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(c) Copyright 2014, Robert D. Thomas. All rights reserved. Portions may be quoted with attribution.

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Five-Spot: What caught my eye on January 12, 2012

By Robert D. Thomas

Music Critic

Pasadena Star-News/San Gabriel Valley Tribune/Whittier Daily
News

______________________

 

Each Thursday morning, I list five events (six this week)
that pique my interest, including (ideally) at least one with free admission
(or, at a minimum, inexpensive tickets). Here’s today’s grouping:

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Tonight at 8 p.m.
at Royce Hall (UCLA)

Paul Jacobs, organist

Despite being just 34, Paul Jacobs is one of America’s
extraordinary organ talents, who came to international renown 11 years ago when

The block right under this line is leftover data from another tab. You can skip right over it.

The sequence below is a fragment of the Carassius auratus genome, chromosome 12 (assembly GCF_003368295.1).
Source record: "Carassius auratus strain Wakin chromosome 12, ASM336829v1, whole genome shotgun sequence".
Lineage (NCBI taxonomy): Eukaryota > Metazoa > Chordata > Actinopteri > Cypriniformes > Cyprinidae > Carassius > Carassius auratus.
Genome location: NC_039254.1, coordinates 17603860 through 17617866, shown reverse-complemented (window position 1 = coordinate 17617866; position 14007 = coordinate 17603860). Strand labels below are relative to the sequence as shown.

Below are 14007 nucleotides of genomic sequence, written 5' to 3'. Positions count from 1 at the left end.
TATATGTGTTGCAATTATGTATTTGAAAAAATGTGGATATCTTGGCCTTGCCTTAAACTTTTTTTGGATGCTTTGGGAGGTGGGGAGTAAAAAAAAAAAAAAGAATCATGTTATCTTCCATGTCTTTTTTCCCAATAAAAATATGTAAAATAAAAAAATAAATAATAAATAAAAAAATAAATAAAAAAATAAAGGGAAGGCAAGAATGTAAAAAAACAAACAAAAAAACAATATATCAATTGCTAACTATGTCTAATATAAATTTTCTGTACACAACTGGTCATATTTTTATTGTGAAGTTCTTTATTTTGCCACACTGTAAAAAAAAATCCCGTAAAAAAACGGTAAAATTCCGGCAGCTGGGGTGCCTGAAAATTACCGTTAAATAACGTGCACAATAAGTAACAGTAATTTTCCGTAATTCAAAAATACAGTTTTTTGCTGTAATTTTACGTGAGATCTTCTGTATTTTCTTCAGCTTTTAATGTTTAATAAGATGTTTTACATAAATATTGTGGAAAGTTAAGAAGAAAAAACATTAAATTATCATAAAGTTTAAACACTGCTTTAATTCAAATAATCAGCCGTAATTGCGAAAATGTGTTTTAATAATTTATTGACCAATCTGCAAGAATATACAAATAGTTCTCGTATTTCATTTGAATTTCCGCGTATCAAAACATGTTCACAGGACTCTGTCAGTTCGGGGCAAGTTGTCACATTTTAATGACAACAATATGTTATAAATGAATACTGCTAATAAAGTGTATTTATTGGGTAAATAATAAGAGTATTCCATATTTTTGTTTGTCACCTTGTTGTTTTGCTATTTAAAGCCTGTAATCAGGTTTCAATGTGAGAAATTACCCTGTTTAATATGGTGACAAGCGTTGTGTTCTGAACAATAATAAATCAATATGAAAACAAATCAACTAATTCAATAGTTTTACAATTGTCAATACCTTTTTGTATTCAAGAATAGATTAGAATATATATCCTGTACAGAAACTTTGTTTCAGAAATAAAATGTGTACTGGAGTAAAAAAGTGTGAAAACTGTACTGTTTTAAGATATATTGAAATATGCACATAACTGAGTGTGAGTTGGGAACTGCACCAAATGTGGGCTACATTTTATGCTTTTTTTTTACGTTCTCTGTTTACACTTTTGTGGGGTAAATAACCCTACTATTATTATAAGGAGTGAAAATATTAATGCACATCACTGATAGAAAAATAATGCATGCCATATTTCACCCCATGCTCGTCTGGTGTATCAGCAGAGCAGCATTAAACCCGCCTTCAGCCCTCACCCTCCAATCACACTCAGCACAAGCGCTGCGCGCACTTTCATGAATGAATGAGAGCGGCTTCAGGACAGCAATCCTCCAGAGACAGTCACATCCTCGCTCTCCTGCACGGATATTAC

he performed the complete organ works of J.S. Bach in an 18-hour non-stop
marathon performance. Later he performed the complete organ works of Olivier
Messiaen in nine-hour marathon concerts around the country. At age 26, he was
named chairman of the organ department at The Juilliard School in New York
City, one of the youngest faculty appointments in that school’s history.

 

There’s no Bach on this Royce Hall program, but the
selections include music by Messiaen, Elgar, John Weaver and others.

 

Royce Hall’s E.M. Skinner organ was built in 1930. It was
restored and rebuilt after being damaged in the 1994 Northridge earthquake.
With 104 ranks and 6,600 pipes, it’s one of the larger instruments in Southern
California.

 

Concert information: www.uclalive.org

 

Tomorrow and
Saturday at 8 p.m. Sunday at 2 p.m. at Walt Disney Concert Hall

Los Angeles
Philharmonic: “The Mahler Project” begins